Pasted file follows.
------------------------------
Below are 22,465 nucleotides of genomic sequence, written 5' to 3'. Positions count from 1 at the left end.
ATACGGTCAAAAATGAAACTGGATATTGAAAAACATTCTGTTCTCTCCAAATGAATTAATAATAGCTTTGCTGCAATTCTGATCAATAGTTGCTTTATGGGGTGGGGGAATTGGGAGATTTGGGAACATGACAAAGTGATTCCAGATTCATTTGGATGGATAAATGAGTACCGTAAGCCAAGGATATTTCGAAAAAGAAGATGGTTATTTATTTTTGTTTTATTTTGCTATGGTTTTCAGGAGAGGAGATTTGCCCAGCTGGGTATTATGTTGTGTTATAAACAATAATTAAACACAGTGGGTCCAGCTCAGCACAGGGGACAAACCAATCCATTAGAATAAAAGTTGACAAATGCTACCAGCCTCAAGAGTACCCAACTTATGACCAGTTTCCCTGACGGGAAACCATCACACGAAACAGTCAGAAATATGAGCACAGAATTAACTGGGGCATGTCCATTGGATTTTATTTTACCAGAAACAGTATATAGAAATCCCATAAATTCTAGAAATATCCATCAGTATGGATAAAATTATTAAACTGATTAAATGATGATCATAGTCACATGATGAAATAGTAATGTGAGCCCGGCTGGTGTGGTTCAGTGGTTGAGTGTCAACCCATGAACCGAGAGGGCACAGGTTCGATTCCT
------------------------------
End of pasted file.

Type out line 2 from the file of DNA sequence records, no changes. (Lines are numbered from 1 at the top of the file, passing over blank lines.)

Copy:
ATACGGTCAAAAATGAAACTGGATATTGAAAAACATTCTGTTCTCTCCAAATGAATTAATAATAGCTTTGCTGCAATTCTGATCAATAGTTGCTTTATGGGGTGGGGGAATTGGGAGATTTGGGAACATGACAAAGTGATTCCAGATTCATTTGGATGGATAAATGAGTACCGTAAGCCAAGGATATTTCGAAAAAGAAGATGGTTATTTATTTTTGTTTTATTTTGCTATGGTTTTCAGGAGAGGAGATTTGCCCAGCTGGGTATTATGTTGTGTTATAAACAATAATTAAACACAGTGGGTCCAGCTCAGCACAGGGGACAAACCAATCCATTAGAATAAAAGTTGACAAATGCTACCAGCCTCAAGAGTACCCAACTTATGACCAGTTTCCCTGACGGGAAACCATCACACGAAACAGTCAGAAATATGAGCACAGAATTAACTGGGGCATGTCCATTGGATTTTATTTTACCAGAAACAGTATATAGAAATCCCATAAATTCTAGAAATATCCATCAGTATGGATAAAATTATTAAACTGATTAAATGATGATCATAGTCACATGATGAAATAGTAATGTGAGCCCGGCTGGTGTGGTTCAGTGGTTGAGTGTCAACCCATGAACCGAGAGGGCACAGGTTCGATTCCT